Mental health coverage law in effect

January 19, 1994|By Frank Langfitt | Frank Langfitt,Staff Writer

If it's Wednesday, then the state's new mental health care benefits law must be in effect.

Such is the saga of the on-again, off-again law that requires health insurers to offer better mental health benefits. In recent weeks, insurance companies have twice persuaded judges to delay the law's Jan. 1 implementation date, arguing that the law is too vague.

But yesterday at 4 p.m., the law went back into effect for the second time in six days.

It happened this time after insurers decided not to appeal a ruling Monday by a Maryland Court of Special Appeals panel upholding the law. The panel postponed the law's implementation until yesterday afternoon to give the insurers time to file an appeal.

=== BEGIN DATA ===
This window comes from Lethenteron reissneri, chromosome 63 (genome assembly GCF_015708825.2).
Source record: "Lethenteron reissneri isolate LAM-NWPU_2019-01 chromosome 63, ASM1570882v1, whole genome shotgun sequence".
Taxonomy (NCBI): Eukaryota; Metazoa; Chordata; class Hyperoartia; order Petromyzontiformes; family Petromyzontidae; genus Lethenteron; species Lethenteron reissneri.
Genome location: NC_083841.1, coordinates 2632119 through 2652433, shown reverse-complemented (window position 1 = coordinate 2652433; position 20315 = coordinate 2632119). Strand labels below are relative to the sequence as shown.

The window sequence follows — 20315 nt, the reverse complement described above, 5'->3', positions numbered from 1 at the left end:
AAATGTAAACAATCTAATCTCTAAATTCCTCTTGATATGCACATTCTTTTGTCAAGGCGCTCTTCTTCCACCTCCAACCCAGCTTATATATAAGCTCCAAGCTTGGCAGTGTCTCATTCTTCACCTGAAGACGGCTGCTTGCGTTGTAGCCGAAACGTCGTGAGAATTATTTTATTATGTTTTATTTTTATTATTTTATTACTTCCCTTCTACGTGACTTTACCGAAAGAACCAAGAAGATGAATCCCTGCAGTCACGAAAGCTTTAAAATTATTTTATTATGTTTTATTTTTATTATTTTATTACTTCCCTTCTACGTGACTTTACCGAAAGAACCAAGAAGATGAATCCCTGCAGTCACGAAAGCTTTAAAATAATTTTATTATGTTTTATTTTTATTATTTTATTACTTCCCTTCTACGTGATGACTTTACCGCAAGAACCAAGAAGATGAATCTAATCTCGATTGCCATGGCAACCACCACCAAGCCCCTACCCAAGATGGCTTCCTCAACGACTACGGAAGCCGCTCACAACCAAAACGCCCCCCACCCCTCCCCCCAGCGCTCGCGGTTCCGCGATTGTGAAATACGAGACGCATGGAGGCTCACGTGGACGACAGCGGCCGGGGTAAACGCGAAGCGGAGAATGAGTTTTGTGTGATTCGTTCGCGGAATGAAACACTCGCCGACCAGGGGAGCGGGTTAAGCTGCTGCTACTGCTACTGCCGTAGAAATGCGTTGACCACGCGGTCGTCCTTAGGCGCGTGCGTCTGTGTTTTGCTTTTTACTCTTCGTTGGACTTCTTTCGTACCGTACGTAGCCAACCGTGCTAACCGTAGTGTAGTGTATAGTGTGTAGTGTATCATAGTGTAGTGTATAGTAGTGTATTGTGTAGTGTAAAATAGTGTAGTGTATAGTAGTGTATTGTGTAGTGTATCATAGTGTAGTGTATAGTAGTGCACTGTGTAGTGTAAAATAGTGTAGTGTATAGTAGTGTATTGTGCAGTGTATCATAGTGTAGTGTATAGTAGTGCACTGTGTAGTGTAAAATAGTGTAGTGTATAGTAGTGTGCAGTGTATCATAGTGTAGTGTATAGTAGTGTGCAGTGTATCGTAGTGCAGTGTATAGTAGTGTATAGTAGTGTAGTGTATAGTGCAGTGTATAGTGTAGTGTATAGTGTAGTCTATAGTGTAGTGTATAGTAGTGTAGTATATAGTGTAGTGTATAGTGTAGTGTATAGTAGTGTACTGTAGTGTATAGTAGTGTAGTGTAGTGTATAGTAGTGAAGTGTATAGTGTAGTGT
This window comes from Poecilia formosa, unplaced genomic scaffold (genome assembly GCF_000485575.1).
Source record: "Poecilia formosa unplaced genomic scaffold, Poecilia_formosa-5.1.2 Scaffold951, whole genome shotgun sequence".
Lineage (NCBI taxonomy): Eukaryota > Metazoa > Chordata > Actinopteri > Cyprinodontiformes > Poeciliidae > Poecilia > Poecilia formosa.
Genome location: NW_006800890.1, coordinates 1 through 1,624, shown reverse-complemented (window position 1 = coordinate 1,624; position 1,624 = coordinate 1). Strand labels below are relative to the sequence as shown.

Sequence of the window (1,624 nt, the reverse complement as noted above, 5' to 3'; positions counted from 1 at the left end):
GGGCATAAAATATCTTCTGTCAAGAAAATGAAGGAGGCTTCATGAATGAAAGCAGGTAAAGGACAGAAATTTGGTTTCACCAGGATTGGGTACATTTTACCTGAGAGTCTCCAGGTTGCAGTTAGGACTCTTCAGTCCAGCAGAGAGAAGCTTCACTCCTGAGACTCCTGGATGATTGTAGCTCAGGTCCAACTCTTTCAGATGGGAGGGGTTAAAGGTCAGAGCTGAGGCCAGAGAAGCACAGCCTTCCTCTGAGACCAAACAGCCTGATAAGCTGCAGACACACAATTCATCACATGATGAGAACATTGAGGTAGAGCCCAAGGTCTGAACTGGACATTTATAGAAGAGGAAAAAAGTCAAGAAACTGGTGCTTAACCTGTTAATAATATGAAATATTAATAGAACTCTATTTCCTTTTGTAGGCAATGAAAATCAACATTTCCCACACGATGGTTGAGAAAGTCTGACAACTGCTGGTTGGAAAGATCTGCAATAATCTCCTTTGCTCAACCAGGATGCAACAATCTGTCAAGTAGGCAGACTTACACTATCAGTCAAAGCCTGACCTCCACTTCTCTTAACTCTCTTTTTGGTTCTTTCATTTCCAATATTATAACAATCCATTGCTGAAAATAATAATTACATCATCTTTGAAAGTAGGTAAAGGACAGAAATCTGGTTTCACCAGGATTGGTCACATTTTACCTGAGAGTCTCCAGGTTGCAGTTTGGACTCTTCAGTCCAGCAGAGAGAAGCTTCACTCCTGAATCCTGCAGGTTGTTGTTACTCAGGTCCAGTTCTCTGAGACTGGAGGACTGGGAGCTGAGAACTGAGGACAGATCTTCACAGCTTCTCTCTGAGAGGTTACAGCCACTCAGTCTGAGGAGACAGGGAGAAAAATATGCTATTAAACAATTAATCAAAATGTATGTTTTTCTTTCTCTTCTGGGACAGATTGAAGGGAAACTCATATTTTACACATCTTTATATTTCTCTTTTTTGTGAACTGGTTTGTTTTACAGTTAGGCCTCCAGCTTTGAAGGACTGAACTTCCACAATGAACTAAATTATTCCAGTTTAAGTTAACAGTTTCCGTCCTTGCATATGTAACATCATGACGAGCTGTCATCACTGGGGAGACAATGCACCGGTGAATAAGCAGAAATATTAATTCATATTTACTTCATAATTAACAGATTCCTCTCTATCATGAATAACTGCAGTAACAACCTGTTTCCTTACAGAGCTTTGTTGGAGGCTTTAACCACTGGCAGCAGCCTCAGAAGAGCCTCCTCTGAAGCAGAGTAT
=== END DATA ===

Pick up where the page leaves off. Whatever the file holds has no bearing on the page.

Attorney Charles S. Fax, who represents the insurance companies, said his clients decided against further delay in favor of fighting the case in court on its merits.

"It's a question of allocation of resources," said Mr. Fax, of the Baltimore law firm Shapiro and Olander.

The law's implementation yesterday means that people receiving treatment for mental illnesses may be entitled to more substantial reimbursement for that treatment than they had been.

At least for the time being.

The insurers' suit to strike down the law heads back to Baltimore Circuit Court Tuesday, when Judge David Ross will consider a motion by the state attorney general's office to dismiss it. If he does not, the case will go to trial Feb. 2.

And people say health care reform is complicated.

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